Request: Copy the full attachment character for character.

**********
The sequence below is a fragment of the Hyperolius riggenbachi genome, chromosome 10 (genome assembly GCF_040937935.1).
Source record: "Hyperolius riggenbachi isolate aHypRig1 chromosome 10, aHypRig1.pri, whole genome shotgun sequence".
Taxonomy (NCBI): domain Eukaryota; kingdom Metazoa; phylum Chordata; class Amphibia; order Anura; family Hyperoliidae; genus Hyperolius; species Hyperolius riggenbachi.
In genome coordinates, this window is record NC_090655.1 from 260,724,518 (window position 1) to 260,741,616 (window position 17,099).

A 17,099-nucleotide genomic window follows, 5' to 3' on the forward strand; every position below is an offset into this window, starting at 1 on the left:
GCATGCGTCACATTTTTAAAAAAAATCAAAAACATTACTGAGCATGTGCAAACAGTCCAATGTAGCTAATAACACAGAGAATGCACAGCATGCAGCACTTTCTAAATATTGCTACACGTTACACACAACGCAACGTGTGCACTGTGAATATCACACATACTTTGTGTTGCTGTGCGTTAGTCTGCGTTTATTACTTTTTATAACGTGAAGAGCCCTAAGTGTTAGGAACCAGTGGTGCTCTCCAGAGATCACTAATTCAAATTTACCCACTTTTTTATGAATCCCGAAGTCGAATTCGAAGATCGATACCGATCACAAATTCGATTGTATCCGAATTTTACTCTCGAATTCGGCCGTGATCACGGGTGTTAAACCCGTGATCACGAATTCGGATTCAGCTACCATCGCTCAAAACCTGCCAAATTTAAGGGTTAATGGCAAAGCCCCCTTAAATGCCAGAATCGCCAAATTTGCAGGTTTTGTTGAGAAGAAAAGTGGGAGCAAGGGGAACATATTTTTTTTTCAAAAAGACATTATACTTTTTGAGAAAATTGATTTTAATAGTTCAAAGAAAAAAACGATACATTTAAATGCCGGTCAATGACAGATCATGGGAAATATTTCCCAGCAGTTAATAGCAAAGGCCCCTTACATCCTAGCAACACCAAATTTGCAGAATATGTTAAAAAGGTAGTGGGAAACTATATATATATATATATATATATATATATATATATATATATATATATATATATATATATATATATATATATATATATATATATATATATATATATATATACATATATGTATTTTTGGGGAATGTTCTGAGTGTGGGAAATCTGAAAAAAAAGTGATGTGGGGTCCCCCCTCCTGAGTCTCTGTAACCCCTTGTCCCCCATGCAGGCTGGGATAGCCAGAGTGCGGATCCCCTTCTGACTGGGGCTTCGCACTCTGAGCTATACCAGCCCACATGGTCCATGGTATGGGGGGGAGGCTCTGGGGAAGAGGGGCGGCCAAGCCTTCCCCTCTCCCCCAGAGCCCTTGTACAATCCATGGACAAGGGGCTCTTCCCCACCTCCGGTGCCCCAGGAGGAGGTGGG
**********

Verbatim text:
The sequence below is a fragment of the Hyperolius riggenbachi genome, chromosome 10 (genome assembly GCF_040937935.1).
Source record: "Hyperolius riggenbachi isolate aHypRig1 chromosome 10, aHypRig1.pri, whole genome shotgun sequence".
Taxonomy (NCBI): domain Eukaryota; kingdom Metazoa; phylum Chordata; class Amphibia; order Anura; family Hyperoliidae; genus Hyperolius; species Hyperolius riggenbachi.
In genome coordinates, this window is record NC_090655.1 from 260,724,518 (window position 1) to 260,741,616 (window position 17,099).

A 17,099-nucleotide genomic window follows, 5' to 3' on the forward strand; every position below is an offset into this window, starting at 1 on the left:
GCATGCGTCACATTTTTAAAAAAAATCAAAAACATTACTGAGCATGTGCAAACAGTCCAATGTAGCTAATAACACAGAGAATGCACAGCATGCAGCACTTTCTAAATATTGCTACACGTTACACACAACGCAACGTGTGCACTGTGAATATCACACATACTTTGTGTTGCTGTGCGTTAGTCTGCGTTTATTACTTTTTATAACGTGAAGAGCCCTAAGTGTTAGGAACCAGTGGTGCTCTCCAGAGATCACTAATTCAAATTTACCCACTTTTTTATGAATCCCGAAGTCGAATTCGAAGATCGATACCGATCACAAATTCGATTGTATCCGAATTTTACTCTCGAATTCGGCCGTGATCACGGGTGTTAAACCCGTGATCACGAATTCGGATTCAGCTACCATCGCTCAAAACCTGCCAAATTTAAGGGTTAATGGCAAAGCCCCCTTAAATGCCAGAATCGCCAAATTTGCAGGTTTTGTTGAGAAGAAAAGTGGGAGCAAGGGGAACATATTTTTTTTTCAAAAAGACATTATACTTTTTGAGAAAATTGATTTTAATAGTTCAAAGAAAAAAACGATACATTTAAATGCCGGTCAATGACAGATCATGGGAAATATTTCCCAGCAGTTAATAGCAAAGGCCCCTTACATCCTAGCAACACCAAATTTGCAGAATATGTTAAAAAGGTAGTGGGAAACTATATATATATATATATATATATATATATATATATATATATATATATATATATATATATATATATATATATATATATATATATATATATATATATATATACATATATGTATTTTTGGGGAATGTTCTGAGTGTGGGAAATCTGAAAAAAAAGTGATGTGGGGTCCCCCCTCCTGAGTCTCTGTAACCCCTTGTCCCCCATGCAGGCTGGGATAGCCAGAGTGCGGATCCCCTTCTGACTGGGGCTTCGCACTCTGAGCTATACCAGCCCACATGGTCCATGGTATGGGGGGGAGGCTCTGGGGAAGAGGGGCGGCCAAGCCTTCCCCTCTCCCCCAGAGCCCTTGTACAATCCATGGACAAGGGGCTCTTCCCCACCTCCGGTGCCCCAGGAGGAGGTGGG